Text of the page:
September 20, 2018
Imagine this scenario: You have to meet someone new—someone who has zero knowledge of you. How would you introduce yourself?
See, we always have opportunities to meet new people. Maybe our professors start the class with the usual activity: “Everyone, state your name and why you chose this course.” If they’re trying to be creative, they might say something like, “And give a word that describes you that also starts with the first letter of your name.” I remember being Jumping Joe so many times in college.
But think back to when you had to meet someone and there were no instructions for the introduction. We have to choose what we would say about ourselves.
“Hi, my name is _________ and I’m __________.” How do you finish that sentence?
If we think hard about it, we usually introduce ourselves with two pieces of relevant information:
First of all, we say something about us that’s important or significant to us.
Other people may remember other things about us, but we introduce ourselves with information that we choose. For example, people could say that I was Mythical Five during our grade school intramurals and that would be accurate. (The peak of my basketball career.) But I would never introduce myself as that, because it’s irrelevant to me. And that leads to the second thing.
Secondly, we say something that’s hopefully relevant to the person we’re meeting.
All of us have many facets to our history and personality, so when we introduce ourselves we choose the pieces of information that will build connection with the person we’re meeting.
“Hi, I was your classmate in grade school.”
“Hello! I’m your groupmate for this project.”
“Good morning, class! I will be your history professor this sem.”
So remembering these two principles, what do these say about how God introduces himself to us as Father?
Jesus said to him, “I am the way, and the truth, and the life. No one comes to the Father except through me.”
One of the things that made Jesus so fascinating and aggravating to the people of His time was the way He spoke to God and about Him. He claimed an intimacy and closeness, constantly calling God His Father.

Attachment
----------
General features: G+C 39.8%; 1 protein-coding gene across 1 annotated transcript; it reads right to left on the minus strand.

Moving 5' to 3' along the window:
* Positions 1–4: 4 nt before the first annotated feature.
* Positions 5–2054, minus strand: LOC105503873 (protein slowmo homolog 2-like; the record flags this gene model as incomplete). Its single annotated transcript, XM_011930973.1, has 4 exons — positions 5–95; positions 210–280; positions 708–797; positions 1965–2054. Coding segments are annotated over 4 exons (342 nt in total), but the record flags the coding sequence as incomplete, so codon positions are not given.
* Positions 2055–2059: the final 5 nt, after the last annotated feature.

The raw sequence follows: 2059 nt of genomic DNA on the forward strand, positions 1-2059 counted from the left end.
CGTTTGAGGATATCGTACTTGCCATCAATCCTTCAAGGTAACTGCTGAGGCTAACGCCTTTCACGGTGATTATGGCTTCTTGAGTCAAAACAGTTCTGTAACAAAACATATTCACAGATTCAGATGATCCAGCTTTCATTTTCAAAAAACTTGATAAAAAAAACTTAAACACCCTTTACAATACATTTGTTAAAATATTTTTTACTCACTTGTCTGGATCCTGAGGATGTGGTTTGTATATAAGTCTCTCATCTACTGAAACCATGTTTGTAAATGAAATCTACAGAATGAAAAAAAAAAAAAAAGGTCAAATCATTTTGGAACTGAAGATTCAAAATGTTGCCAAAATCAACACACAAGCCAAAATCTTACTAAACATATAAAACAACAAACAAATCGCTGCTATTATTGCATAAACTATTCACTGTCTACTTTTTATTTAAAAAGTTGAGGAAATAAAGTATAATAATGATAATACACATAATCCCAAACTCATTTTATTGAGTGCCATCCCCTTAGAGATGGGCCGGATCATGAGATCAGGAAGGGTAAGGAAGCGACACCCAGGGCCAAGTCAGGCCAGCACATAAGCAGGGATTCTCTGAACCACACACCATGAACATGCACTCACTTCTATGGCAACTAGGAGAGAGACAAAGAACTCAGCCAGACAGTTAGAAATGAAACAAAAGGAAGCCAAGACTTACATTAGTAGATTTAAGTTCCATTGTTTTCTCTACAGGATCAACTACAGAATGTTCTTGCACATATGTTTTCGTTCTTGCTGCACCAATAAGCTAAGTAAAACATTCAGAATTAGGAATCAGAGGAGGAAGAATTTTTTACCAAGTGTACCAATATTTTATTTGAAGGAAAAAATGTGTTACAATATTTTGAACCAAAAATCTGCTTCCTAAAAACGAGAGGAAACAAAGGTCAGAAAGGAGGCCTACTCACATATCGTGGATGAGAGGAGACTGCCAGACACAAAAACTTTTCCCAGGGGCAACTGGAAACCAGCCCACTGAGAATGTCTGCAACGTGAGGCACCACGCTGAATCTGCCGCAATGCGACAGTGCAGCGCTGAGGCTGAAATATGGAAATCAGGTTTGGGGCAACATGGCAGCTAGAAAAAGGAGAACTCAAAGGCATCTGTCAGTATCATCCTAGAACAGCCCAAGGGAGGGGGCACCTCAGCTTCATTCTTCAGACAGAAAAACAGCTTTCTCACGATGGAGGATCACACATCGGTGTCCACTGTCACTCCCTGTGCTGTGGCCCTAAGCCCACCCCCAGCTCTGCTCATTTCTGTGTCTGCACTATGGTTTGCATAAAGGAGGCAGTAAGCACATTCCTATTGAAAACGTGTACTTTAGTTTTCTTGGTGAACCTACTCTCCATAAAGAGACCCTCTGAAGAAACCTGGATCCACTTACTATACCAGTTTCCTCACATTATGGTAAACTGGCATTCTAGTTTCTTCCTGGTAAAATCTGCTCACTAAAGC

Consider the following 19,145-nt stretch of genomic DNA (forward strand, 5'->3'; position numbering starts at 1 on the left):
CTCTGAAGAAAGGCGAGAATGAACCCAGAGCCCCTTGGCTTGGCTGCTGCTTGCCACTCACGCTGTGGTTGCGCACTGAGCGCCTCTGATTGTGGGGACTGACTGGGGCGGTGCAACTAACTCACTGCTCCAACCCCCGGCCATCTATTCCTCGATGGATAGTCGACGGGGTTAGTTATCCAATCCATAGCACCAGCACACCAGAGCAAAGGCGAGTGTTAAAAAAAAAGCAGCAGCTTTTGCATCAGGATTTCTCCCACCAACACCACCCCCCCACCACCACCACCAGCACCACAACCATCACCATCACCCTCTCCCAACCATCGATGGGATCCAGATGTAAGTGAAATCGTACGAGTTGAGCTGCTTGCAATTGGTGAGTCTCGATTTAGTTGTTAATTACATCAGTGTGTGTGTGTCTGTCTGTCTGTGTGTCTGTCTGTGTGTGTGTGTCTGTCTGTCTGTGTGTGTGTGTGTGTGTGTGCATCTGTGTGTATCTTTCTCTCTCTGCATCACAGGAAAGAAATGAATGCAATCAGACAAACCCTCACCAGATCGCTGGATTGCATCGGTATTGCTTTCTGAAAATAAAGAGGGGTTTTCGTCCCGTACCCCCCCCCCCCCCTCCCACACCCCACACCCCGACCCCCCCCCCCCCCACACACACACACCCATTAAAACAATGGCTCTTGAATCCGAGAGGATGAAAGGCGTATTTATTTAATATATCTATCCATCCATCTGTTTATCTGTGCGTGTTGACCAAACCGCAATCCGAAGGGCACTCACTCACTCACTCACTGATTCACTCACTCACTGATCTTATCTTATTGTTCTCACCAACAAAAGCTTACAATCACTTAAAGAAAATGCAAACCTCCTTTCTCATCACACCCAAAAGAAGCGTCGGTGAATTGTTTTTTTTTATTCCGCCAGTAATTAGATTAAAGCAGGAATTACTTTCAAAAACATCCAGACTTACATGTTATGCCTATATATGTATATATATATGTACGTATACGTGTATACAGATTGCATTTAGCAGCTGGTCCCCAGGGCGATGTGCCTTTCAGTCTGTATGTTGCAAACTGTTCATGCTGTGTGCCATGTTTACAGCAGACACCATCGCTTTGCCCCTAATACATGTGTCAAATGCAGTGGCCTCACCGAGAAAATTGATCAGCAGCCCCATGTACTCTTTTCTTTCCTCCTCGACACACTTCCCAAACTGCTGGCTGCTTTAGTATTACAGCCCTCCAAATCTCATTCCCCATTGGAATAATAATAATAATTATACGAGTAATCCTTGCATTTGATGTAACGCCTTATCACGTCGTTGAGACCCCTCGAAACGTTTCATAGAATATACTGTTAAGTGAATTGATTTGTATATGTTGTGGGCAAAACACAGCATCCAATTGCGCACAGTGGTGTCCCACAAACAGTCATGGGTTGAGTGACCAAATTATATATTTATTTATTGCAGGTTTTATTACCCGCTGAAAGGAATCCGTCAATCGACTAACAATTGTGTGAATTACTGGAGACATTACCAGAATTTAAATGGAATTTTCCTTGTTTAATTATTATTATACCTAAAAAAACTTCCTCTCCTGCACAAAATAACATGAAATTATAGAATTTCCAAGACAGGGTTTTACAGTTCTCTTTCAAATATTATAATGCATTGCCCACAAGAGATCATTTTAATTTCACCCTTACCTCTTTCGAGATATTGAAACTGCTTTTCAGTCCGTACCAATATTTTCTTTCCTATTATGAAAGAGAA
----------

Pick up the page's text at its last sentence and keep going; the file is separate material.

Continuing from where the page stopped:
The nation of Israel knew God as Father, but more as a Father of the nation. Jesus spoke of God as His personal Father. Later, His disciples, including us, would realize that this was God introducing Himself to us.
God the Son was introducing us to God the Father. And using our reasoning earlier, this tells us that being a Father is significant to God.
Imagine what else He could be known as: King of Kings, Lord of Lords, Creator of the Universe, The Omnipotent One, The All-Knowing One. While the Bible does use these titles for Him, it overwhelmingly calls Him Father. He wants to be known as Father. Of all those titles, this is the most significant one for Him. If we know Him for all those achievements but don’t know him as Father, then we don’t know Him at all.
Secondly, this is the most relevant piece of information by which God wants to connect with you. This is the nature of the relationship that He wants with us.
When Jesus’ disciples wanted to learn how to pray, He told them to start with “Father.” This is how God wants us to know Him. He wants us praying to our Father. He wants us to believe in a Father—not a cosmic overlord, not an angry deity demanding appeasement, not a distant and disinterested figure. He wants us to work and go to school knowing that our Father watches over us and strengthens us. This means our God wants us to know Him personally and intimately.
How do you relate with God today? Is the identity of our Father clear to you when you pray, when you obey, when you fail, when you succeed, when you work, and when you rest? This is the God that Jesus came for and wants to introduce to us.